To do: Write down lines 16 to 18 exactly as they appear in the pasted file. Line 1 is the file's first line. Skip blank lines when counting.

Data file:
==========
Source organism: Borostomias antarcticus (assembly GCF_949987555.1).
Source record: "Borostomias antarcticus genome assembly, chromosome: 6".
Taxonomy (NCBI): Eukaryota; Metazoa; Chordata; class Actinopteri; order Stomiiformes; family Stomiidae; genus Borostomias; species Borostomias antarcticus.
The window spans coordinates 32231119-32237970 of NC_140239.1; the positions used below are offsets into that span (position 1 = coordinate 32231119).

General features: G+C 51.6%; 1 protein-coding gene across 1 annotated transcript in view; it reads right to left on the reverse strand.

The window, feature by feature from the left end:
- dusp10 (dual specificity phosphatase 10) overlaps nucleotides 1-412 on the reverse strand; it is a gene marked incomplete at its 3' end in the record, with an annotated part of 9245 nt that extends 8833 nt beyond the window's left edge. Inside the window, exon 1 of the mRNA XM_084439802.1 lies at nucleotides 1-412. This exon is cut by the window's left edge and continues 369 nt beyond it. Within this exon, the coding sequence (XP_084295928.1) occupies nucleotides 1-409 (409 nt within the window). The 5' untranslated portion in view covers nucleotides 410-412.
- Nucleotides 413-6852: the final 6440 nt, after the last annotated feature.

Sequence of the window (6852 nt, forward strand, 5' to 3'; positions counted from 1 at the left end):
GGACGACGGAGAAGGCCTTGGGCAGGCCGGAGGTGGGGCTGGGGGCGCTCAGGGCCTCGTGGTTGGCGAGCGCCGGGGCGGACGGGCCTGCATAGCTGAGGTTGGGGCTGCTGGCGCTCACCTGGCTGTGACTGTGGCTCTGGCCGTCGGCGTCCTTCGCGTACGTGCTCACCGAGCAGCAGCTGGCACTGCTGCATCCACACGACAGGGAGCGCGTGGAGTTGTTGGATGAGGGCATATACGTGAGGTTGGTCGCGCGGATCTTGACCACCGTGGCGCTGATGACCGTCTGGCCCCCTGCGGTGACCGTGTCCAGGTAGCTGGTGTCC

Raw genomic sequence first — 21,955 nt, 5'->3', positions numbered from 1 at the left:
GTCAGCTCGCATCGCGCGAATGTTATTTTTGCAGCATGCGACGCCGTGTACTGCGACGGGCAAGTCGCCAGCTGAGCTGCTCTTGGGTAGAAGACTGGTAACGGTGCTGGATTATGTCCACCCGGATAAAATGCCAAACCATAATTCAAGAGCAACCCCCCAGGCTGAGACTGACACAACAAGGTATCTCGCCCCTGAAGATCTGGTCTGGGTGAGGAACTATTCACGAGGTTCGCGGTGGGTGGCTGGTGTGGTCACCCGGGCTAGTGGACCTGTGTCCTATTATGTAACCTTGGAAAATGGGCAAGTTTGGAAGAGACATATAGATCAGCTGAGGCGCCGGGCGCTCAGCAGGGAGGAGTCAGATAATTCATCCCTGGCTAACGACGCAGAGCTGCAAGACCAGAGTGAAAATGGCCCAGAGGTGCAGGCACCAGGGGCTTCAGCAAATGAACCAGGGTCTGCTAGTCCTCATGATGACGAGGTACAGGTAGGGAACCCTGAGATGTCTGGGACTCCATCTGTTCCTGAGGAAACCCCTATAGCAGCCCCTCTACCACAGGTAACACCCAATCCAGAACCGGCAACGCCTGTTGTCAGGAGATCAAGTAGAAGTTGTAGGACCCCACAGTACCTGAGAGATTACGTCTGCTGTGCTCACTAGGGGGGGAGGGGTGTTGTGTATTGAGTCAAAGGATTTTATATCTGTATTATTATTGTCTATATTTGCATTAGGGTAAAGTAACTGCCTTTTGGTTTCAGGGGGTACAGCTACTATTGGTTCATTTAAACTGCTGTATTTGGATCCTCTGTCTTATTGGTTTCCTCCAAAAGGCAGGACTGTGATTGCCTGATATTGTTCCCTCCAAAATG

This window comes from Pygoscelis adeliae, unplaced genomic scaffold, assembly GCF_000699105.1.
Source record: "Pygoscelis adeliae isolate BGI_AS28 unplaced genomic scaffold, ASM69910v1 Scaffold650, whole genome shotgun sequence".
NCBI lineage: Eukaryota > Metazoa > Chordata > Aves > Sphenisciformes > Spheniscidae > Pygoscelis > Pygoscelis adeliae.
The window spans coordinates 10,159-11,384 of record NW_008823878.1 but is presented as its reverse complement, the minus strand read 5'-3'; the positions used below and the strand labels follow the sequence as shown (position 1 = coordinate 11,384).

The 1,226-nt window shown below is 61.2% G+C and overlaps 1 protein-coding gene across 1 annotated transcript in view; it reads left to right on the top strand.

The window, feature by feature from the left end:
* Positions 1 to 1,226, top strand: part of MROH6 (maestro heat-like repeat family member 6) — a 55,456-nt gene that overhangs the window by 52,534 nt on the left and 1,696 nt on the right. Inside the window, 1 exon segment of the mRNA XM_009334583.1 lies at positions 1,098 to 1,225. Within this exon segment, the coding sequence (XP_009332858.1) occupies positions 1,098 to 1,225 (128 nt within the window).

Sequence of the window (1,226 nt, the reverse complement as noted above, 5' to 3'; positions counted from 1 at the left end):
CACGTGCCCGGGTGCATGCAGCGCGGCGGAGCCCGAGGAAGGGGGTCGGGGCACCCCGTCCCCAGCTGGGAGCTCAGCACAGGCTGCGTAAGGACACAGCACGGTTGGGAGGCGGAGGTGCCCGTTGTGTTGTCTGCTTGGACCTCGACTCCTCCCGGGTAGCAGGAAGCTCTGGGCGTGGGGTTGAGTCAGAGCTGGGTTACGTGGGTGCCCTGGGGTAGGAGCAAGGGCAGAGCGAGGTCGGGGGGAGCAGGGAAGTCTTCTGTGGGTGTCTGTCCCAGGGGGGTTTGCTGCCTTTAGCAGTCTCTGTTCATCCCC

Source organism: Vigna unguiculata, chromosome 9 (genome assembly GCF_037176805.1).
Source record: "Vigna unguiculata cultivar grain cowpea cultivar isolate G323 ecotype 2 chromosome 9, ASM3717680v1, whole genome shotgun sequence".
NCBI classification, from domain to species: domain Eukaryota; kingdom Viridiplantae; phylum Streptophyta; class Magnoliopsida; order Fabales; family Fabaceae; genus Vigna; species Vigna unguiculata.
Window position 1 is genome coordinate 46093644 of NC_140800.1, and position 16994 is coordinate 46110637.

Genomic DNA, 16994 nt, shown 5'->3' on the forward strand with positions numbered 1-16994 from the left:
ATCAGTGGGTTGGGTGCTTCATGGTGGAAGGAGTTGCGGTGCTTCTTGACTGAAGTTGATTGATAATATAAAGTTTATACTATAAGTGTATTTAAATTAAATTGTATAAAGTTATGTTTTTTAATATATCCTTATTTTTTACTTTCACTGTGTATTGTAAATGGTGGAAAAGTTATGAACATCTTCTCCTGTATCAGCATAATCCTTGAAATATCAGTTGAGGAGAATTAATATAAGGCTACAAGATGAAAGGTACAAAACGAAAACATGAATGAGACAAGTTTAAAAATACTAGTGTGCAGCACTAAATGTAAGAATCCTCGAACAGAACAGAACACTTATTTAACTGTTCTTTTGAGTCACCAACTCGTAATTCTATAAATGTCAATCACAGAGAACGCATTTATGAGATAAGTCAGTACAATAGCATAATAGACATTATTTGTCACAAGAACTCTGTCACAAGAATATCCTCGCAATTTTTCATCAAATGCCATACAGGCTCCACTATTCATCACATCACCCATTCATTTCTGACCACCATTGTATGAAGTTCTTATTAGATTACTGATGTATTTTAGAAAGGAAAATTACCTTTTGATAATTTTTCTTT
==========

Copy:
The window spans coordinates 10,159-11,384 of record NW_008823878.1 but is presented as its reverse complement, the minus strand read 5'-3'; the positions used below and the strand labels follow the sequence as shown (position 1 = coordinate 11,384).

The 1,226-nt window shown below is 61.2% G+C and overlaps 1 protein-coding gene across 1 annotated transcript in view; it reads left to right on the top strand.

The window, feature by feature from the left end: